Moving Beyond the US

The United States is typically a very self-absorbed nation. As the largest economy in the world, and separated by two oceans, US based news and the opinions it shapes have always been centered on domestic concerns projected out into the world. This has only been exacerbated by the a pathologically self-absorbed president.

Because of this problem, the simple fact that the world is fleeing away has escaped many Americans. What has been a growing practical reality as the US share of the world economy slips is becoming a necessity thanks to severe foreign policy mistakes, all of which cater to a domestic audience. “All politics is local” remains true, even though it clearly should not be.

The two biggest foreign policy areas, a trade war with China and sanctions against Iran, appear to be two different situations with the US at the center of both. They are not, and increasingly will become less and less about the US. This simple fact is going right past us, too – making our policies even more ridiculous and harmful to our own interests.

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Eight Reasons Why Ending the Iran Deal is Stupid

The United States has withdrawn from the Iran nuclear deal. It is probably the stupidest possible thing to do at this time. Why? Here are eight reasons, most of which are fairly conservative in nature.

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Resetting the Middle East

Let’s imagine a foreign policy based on promoting freedom, stability, and peace. Let’s assume that our drive to energy independence makes this not only possible, but desirable. Let’s assume that we no longer use our military to “protect vital resources” or some other euphemism for imperialism as we come to respect and develop a truly free market globally.

With these assumptions our view of the Middle East, in particular, changes dramatically. Like many situations in this rapidly integrating and evolving world, it demands attention to fundamentals – both our principles and an examination of the real powers which shape the world.

In the Middle East there are really only three permanent powers which have survived the test of millenia – Egypt, Turkey, and Persia (Iran). No matter who or what has swept through the region, these three have always been there. They are the best place to start when considering how we promote what matters most to free people around the world.

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A Bloody, Dangerous Game

The Middle East is dangerous, complicated, and generally just plain messed up. You may respond to that statement by saying, “Yeah, and the sun rose this morning,” or something less polite. But for all the turmoil that the region has been through in recent years it’s actually much worse right now.

A combination of shifting alliances, horrific blow-back from past adventures, and an ancient rivalry blowing up fast are converging rapidly into one regional conflict. Who is on whose side? Who might or might not be winning? It’s nearly impossible to tell, and that makes everything far more dangerous than ever.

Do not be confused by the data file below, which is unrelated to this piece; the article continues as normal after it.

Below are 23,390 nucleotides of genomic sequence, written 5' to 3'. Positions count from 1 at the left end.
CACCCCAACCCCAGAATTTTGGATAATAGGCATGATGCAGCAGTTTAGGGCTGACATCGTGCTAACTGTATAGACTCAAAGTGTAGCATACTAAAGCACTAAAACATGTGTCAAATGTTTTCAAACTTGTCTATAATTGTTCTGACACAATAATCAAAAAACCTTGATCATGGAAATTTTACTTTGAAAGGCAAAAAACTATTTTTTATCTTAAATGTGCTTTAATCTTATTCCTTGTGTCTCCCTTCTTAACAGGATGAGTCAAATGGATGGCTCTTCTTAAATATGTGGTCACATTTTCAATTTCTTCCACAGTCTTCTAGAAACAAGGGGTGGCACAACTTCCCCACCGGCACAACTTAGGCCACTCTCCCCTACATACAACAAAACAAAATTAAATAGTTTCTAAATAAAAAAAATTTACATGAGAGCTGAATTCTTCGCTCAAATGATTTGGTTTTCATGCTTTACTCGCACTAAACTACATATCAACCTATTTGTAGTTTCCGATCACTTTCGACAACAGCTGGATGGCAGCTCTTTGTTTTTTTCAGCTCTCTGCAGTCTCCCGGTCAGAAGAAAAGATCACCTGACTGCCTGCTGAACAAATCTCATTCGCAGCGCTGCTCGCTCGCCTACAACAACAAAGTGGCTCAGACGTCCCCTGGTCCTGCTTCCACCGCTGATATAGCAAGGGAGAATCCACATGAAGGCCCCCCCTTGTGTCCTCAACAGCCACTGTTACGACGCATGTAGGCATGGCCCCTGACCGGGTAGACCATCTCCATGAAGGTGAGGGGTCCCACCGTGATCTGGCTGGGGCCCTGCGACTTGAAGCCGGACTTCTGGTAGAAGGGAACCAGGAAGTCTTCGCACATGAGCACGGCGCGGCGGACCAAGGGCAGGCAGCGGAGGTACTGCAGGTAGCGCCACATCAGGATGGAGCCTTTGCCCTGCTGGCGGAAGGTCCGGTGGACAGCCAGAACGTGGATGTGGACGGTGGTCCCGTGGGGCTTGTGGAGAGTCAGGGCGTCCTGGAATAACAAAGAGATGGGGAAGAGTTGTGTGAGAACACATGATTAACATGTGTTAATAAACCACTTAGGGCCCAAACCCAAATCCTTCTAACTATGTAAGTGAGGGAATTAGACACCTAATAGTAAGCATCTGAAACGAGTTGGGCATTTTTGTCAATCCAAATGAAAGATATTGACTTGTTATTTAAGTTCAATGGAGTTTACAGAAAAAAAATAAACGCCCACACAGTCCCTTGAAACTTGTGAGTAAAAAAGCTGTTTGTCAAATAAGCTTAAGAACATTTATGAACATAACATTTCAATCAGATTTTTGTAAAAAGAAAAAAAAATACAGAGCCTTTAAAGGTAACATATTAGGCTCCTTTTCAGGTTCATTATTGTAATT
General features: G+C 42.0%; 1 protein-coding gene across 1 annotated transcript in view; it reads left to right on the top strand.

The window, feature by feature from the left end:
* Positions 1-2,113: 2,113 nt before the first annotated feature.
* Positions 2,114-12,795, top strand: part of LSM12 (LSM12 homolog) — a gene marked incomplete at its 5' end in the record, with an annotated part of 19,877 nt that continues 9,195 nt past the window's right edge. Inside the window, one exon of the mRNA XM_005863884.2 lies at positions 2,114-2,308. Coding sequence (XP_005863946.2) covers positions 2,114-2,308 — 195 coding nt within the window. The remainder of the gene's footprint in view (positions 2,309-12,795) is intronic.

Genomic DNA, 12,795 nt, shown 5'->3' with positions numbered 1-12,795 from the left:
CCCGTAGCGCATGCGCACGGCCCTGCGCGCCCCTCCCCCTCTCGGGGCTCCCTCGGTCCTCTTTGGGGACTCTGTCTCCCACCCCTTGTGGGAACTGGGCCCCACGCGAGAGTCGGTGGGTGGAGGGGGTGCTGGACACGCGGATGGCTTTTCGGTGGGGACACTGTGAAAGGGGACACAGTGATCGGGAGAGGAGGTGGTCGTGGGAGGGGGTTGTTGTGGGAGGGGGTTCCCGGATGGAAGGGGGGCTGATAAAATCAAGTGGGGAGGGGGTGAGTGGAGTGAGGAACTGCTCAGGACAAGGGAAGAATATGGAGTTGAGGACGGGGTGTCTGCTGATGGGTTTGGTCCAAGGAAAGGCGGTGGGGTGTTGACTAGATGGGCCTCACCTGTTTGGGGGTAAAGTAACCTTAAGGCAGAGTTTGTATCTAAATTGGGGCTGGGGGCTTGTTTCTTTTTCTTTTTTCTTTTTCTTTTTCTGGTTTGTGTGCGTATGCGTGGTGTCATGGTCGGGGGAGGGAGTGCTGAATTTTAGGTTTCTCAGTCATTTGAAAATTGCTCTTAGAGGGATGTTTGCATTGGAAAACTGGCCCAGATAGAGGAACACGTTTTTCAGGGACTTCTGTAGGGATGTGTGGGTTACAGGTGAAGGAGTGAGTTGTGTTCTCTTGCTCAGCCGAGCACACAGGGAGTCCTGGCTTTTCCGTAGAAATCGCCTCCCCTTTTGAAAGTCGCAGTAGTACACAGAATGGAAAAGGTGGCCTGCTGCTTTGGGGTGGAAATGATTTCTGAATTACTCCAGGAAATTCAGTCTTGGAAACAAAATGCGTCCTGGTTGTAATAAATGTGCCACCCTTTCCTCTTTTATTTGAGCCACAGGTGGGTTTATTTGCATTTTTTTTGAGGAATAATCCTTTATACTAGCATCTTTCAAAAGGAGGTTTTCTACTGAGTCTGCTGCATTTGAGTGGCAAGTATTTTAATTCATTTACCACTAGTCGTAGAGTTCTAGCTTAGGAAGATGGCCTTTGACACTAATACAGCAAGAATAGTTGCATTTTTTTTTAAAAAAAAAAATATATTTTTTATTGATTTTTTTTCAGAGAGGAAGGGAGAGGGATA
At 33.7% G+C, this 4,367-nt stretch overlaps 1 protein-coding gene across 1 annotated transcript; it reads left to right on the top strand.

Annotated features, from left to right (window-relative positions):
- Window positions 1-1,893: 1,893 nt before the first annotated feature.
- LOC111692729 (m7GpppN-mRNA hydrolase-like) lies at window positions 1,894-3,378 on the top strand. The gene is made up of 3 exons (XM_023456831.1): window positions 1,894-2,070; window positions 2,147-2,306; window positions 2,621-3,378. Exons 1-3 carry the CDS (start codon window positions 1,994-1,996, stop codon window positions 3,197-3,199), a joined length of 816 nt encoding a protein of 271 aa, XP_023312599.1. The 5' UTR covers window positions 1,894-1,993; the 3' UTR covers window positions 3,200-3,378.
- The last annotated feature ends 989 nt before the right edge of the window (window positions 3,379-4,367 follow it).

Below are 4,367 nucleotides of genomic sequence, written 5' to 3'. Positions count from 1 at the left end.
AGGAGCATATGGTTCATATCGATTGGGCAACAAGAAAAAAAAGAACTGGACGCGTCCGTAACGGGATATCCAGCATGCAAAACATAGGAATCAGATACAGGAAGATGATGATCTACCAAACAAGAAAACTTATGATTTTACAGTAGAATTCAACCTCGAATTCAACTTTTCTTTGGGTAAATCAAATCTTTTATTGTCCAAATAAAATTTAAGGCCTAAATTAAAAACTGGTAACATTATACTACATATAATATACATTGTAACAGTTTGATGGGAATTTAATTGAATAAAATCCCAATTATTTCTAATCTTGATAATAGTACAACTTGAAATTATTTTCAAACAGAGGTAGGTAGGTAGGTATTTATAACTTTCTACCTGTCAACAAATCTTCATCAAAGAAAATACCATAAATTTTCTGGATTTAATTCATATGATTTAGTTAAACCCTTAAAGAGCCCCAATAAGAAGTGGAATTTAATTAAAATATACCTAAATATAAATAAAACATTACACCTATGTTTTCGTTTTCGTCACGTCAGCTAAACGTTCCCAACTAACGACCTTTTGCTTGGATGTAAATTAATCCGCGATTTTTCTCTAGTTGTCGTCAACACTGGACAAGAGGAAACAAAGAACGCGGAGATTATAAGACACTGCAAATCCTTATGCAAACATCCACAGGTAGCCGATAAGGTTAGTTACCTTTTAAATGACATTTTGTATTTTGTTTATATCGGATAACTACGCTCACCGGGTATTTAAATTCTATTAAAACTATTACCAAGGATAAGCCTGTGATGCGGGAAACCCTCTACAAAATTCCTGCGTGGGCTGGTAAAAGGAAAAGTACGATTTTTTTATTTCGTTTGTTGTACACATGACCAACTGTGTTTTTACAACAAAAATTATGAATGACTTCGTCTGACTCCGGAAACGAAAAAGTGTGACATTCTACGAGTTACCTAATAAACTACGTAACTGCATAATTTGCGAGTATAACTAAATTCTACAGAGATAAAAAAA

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Grandstanding, not Governing

Unpatriotic! Unconstitutional! Treasonous! Illegal! The reaction to the letter signed by 47 Senators telling Iran that any treaty signed will be un-done in two years was swift and brutal. Some of the harshest condemnation came from those who oppose any agreement with Iran, too, so it wasn’t just Democrats this time. But was it really all those things that have been alleged?

The short answer is that today’s popular media always hyperventilates, so something this unprecedented had to test the limits of hyperbole. Sorry, this blasted through the stratosphere of outrage! But the real problem isn’t this one action, which we can be sure our foreign policy and our democratic-republic will survive. What is more troubling is the new standard set for obstruction and grandstanding that tells us nothing, absolutely nothing, is going to be accomplished in the next two years.

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Iranian Ambition, the Great Chessgame

Netanyahu’s tone was measured and direct, fitting the prestige of the chamber he was addressing. “That deal would not prevent Iran from developing nuclear weapons — it would all but guarantee that Iran gets those weapons, lots of them,” he told Congress last Tuesday. It was classic Netanyahu in many ways – bold, dire, and ultimately a load of cowpuckey.

Netanyahu can’t claim to know what is happening in the “P5+1” talks to stop Iran’s uranium enrichment program, and if he does know he can’t prove it publicly. These talks have been going on for nine years now and have always hinged on one sticking point – Iran cannot obtain nuclear weapons. Any other result would have made the talks much easier and they would have been over by now. But these are important talks for reasons even larger than weapons of mass destruction.

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Shia vs Sunni

There are many conflicts that have seized the attention of the world today – Ukraine vs Russia, Gaza vs Israel, even Hong Kong vs China. There is also an Ebola epidemic and a general failure of the world’s economy to gain traction.

But there is one conflict simmering just below these headlines which has the potential to affect the entire world more profoundly than any of them – the growing conflict between Sunni and Shia Moslems, now stretching across the Middle East.

It has taken many forms on many fronts, but they all point to a potential for a much wider and nastier war than we have ever seen. And the US, as usual, has a position that might only encourage instability and ultimately make us one of the great losers if things get much worse.

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